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Muslims In The Valley of Kashmir: A Critical Analysis and the Islamic Perspective

The book represents a commendable effort on the part of the author to invite the Muslims to shun bid‘ah (innovation) by revisiting and rethinking their creed through the Qur’an and Sunnah

Post by on Saturday, January 29, 2022

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 BOOK REVIEW

 

The author, Dr. Mehboobah Akhter, Assistant Professor, Deptt. of Higher Education, Govt. of Jammu & Kashmir, a gold medallist in her field and a  laborious intellectual in Islamic Studies, has taken a bold step by “critically analysing” the position of Kashmiri Muslims vis-a-vis the main trunk of the teachings of Islam. However, the book, at its very outset, seems to be a “didactic” piece of writing, as can be inferred from its “Dedication” to those pure souls who are “ready to shun disbelief, innovation and infidelity” and “who are ready to accept Tauhid, the truth of Qur’an and Sunnah!” However, the author, in the following pages, has tried to substantiate her views in the light of the Qur’an and the Traditions of the Prophet (SAW) which provide an academic foundation to the whole document.

 

It is interesting to note that that the author in the chapter “The Advent of Islam” writes that the “mingling of the orthodox and liberal elements resulted is what is usually described as Shah-i-Hamdan’s [RA] act of innovating rhythmic recitation of some verses of the Qur’an, popularly called Aurad-i Fateh” (p. 6). The Aurad, however, is a “creative composition” emphasising nothing but Tauhid, Islamic Monotheism. In our times, it has been elaborated and explained by different scholars like Hakeem Ghulam Nabi. In this masterpiece, there is the repetition of la ilaha ilaha Allah, there is no god but Allah, more than sixty times followed by different events of sirah and ending with the salutations on the Prophet (SA‘AS). According to the author, “the Muslims of Kashmir did not exhibit a strict tenderness for Kalimah, Namaz, Roza, Zakat and Hajj.” (p. 7)  By saying so the author is perhaps hinting towards the fact that during the first phase of its Islamization, Kashmiri Muslims were somewhat lethargic in adhering to the commandments of Islam due to different reasons. Perhaps the same is intended by the author when she refers to the “mahendi culture” and “beef abhorrence psyche” of some sections of the Kashmiri society (pp. 7-8).

 

In the chapter “Political and Religious History of Kashmir” the author has talked about the general indifference of the Sultans of Kashmir in the implementation of Shari‘ah. For example, the author writes “despite mass conversion, Kashmir failed to develop its political structure based on the fundamentals of Islamic state (Tauhid), evolved by the Prophet [SAW], (p. 13).” However, seen in the light of history, the political system evolved by the Prophet (SAW) was carried forward by the Rightly Guided Caliphs and after them the monarches/kings/sultans just followed the system to varying degrees as per their temperament which was indeed influenced by different political theorists. Kashmir, in this backdrop, did not remain too far behind the “mainland(s) of Islam” because here we see the political theory developed by Mir Sayyid ‘Ali Hamadani (RA) in his different writings especially the Dhakhirat al-Muluk.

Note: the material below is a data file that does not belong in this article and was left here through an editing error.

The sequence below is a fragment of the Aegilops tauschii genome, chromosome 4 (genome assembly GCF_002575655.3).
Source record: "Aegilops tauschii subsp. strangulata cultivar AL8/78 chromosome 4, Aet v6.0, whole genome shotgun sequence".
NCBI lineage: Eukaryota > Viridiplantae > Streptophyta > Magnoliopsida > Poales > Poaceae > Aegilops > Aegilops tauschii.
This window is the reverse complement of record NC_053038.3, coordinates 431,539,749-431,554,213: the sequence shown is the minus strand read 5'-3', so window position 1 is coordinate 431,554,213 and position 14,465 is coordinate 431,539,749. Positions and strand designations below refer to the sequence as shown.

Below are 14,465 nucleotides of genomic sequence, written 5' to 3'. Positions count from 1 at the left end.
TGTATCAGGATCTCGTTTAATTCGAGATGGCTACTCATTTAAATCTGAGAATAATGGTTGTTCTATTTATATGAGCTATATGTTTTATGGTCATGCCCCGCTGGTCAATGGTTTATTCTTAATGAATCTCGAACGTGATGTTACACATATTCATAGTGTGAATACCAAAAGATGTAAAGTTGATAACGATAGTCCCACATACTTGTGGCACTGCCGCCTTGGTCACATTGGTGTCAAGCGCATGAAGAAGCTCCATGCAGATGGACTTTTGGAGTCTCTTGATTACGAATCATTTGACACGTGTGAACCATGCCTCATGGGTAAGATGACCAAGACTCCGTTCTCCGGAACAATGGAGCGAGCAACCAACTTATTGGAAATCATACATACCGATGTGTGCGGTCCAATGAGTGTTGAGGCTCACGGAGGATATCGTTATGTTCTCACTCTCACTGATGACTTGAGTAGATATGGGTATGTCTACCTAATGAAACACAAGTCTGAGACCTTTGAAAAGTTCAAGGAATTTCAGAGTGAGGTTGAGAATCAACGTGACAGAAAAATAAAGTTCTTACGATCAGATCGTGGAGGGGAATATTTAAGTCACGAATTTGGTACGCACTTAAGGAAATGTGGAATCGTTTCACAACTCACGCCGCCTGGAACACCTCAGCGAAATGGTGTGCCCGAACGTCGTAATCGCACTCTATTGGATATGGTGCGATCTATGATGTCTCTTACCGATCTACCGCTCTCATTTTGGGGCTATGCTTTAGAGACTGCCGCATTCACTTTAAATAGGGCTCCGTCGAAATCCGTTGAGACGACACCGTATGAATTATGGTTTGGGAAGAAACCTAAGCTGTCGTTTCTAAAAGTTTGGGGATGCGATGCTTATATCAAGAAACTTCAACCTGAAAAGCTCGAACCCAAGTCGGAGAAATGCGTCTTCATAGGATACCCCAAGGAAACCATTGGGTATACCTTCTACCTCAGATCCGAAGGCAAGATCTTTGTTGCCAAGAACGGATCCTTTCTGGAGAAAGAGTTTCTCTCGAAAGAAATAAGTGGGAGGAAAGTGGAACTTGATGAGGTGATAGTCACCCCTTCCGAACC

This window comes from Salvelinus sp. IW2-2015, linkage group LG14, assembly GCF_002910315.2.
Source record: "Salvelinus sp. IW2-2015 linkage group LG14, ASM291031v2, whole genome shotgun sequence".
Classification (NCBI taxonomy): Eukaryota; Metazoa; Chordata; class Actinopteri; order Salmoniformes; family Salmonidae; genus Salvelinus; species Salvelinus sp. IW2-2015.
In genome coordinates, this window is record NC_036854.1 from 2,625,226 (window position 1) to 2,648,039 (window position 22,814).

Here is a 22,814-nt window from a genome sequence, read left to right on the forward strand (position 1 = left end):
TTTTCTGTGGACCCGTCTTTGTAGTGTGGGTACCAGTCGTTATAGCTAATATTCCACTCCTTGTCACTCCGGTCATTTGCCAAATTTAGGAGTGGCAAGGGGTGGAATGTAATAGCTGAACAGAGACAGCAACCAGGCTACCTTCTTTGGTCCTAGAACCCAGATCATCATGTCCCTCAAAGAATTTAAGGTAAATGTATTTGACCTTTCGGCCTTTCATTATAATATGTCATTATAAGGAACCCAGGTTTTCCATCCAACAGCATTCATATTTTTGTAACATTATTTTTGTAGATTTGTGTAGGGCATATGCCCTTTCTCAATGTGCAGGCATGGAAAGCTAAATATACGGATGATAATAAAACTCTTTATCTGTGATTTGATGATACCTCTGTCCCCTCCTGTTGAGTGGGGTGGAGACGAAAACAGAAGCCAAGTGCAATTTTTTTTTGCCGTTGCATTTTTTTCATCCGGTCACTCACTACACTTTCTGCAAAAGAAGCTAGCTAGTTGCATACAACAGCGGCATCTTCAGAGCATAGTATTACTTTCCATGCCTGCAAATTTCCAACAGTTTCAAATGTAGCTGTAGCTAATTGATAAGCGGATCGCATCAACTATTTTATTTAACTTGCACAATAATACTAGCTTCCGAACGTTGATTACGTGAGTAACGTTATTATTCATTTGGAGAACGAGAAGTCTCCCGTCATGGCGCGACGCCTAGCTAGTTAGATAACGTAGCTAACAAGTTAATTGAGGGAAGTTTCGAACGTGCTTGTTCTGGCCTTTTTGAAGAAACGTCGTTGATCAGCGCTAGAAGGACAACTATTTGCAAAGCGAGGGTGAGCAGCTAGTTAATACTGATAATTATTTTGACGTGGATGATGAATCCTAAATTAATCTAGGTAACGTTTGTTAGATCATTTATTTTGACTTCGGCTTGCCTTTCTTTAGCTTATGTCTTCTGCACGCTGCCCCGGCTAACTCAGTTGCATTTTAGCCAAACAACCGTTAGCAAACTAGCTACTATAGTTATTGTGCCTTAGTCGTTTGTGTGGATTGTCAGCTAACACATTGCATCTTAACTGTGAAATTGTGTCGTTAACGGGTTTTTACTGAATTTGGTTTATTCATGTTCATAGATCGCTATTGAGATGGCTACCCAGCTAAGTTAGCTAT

In chapter seven, the author has touched Kashmiri marriages and celebrations and the rulings vis-a-vis them. Here, besides many an issue, the author has talked about the popular wedding song, which besides other lines, includes the famous line “aze ha yee Nabi/Muhammad Saeb panae lolo, i.e., today the Prophet (SAW) will attend this gathering himself.” (p. 140) How interesting it is to note that these very women begin the singing session with this line: bismi Allah kaerith hiyout-hayai wanwonui.....ism-i A‘zam paroyai/paroyo i.e., with Allah’s name we start this song (and) let’s recite the Great Name (of Allah, Ism-i A‘zam) before you, O Bride/Bridegroom!

 

In chapter twenty, the author has counted Ignorance, Bigotry, Taqleed, etc. as the causes of Muslims’ division and deviation from the Islamic principles (pp. 360-372). Here, the treatises of some of the contemporary thinkers and references there from, such as, Dr. Muhammad Hamidullah, Dr. Mahmud Ahmad Ghazi, etc. relating the subject could have been enlightening!  

 

In chapter twenty-one, the author offers the “Solution and Way Forward” for the Muslims in general and the Kashmiri Muslims in particular to, “follow true Islam” in letter and spirit. Here, the author genuinely emphasises Muslim reconciliation through the Prophetic Sunnah and the Qur’an.

 

Dilpreet Publishing House, New Delhi has painstakingly published the book almost error-free which would be beneficial for students and scholars alike, price constraints notwithstanding!  The publication is also a welcome move vis-a-vis the woman scholarship of Kashmir Studies. Especially, the book represents a commendable effort on the part of the author to invite the Muslims to shun bid‘ah (innovation) by revisiting and rethinking their creed through the Qur’an and Sunnah. 

                                                    

 

 

(The reviewer/author is Assistant Professor Islamic Studies at GDC Kokernag. Email: alhusain5161@gmail.com ) 

 

 

 

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